Listening to events in the DOM


Events in Javascript usually happen when the user of your webpage does something. For example click a button on your webpage.

People often use the verb 'fire' when talking about events. We say that an event 'fires'.

Examples of events:

  • User clicks a button
  • User types into an input
  • The DOM finishes loading

Listener / Callback

In Javascript the idea of a 'listener' / 'callback' is a function which gets called when a something happens.

Some people say that the function is 'listening' for a thing to happen. When it happens, the function gets called, usually with parameters which include details of the thing that happened.

Similarly, some people say that the function gets 'called back' when the thing happens.

htmlElement.addEventListener("event", function)

HTMLElement has a key addEventListener which is a function with the parameters:

  • "event" is the event to listen to.
  • function is the callback which gets called when the event 'fires'.


  • "click" - when a DOM element is clicked
  • "DOMContentLoaded" - when the DOM has loaded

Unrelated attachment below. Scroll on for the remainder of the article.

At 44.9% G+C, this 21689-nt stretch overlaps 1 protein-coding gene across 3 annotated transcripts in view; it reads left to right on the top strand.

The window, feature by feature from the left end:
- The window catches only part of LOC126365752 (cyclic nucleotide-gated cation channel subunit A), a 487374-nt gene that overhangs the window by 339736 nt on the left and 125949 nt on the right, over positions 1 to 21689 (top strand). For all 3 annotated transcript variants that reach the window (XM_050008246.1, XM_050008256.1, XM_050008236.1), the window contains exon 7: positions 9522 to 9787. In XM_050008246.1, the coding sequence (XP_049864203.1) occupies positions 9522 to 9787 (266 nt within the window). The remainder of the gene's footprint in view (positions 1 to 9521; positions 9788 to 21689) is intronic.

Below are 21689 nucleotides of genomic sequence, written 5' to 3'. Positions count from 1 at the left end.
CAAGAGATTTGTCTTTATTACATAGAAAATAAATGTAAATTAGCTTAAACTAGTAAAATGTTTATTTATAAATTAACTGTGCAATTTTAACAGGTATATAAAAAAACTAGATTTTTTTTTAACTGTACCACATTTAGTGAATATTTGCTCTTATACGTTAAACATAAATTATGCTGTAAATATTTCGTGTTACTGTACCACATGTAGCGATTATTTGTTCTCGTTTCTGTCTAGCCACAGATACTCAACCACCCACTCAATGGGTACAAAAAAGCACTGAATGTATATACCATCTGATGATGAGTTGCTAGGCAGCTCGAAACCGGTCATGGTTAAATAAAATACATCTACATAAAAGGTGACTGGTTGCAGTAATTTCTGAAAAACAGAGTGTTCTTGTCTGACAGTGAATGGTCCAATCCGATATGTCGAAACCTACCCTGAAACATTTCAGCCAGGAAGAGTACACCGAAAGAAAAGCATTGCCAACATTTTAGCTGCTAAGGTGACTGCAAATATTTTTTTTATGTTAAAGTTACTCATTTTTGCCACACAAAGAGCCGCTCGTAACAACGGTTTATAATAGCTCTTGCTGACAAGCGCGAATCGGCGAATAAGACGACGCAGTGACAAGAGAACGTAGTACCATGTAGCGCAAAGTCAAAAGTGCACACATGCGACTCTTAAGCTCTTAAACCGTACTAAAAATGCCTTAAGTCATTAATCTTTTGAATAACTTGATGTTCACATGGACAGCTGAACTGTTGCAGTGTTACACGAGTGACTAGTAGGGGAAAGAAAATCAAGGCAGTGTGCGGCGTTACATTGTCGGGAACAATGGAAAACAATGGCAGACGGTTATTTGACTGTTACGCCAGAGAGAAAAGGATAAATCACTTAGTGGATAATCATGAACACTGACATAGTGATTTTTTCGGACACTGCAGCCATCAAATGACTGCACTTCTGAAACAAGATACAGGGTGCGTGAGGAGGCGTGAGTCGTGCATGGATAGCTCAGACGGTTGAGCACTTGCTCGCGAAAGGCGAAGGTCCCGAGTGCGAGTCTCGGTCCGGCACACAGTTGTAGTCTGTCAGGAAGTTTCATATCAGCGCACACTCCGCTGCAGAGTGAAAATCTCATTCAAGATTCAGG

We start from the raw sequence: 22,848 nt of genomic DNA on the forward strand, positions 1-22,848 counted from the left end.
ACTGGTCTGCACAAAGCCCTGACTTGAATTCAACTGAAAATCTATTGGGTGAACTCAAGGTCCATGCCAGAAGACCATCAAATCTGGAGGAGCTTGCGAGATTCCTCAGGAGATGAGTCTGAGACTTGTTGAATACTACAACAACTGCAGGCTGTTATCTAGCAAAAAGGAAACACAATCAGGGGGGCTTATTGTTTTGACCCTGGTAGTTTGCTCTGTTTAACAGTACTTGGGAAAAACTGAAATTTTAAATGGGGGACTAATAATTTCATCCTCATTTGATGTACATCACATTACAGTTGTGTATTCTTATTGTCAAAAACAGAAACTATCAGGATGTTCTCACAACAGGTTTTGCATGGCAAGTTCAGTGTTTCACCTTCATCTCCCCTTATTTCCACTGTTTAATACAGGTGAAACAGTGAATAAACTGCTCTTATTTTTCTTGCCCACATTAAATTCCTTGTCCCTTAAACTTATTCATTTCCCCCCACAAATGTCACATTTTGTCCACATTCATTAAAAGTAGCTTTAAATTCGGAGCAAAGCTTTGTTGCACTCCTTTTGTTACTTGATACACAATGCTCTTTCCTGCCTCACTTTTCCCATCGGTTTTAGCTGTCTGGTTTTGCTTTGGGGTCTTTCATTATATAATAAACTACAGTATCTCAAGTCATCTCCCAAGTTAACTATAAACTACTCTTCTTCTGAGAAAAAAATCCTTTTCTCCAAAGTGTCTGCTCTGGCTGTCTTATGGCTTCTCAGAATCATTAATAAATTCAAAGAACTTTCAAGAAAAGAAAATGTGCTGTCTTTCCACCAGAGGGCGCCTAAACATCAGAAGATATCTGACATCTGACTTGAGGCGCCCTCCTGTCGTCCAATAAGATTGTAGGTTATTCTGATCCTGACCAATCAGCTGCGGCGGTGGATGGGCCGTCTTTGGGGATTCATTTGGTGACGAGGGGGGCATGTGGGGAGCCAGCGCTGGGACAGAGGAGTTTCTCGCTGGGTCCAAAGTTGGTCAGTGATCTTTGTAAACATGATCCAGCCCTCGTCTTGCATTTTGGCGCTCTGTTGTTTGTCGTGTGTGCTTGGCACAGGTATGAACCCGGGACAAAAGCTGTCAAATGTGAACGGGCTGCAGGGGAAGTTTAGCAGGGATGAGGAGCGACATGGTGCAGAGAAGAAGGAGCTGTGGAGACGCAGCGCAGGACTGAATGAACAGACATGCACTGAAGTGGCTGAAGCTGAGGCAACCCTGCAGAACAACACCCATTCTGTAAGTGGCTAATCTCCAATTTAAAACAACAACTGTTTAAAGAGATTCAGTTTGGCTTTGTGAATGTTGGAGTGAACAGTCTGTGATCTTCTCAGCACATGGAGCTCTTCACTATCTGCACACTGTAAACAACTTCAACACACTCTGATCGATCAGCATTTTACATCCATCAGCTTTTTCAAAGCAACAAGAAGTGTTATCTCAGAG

• "mouseenter" - when the mouse 'enters' or goes over the DOM element
  • "keydown" - when the mouse 'enters' or goes over the DOM element


If the DOM has the following HTML:

<div id="container">
  <p class="red">b</p>
  <button id="button1">Press me!</button>
document.querySelector('#container').addEventListener('click', (event) => {
  console.log('<div id="container"> was clicked!')
document.querySelector('#container').addEventListener('mouseenter', (event) => {
  console.log('Mouse entered <div id="container">')
document.addEventListener('DOMContentLoaded', (event) => {
  console.log('DOM is loaded!')

  // You should actually do your DOM stuff in one of these!


Mozilla's full list of events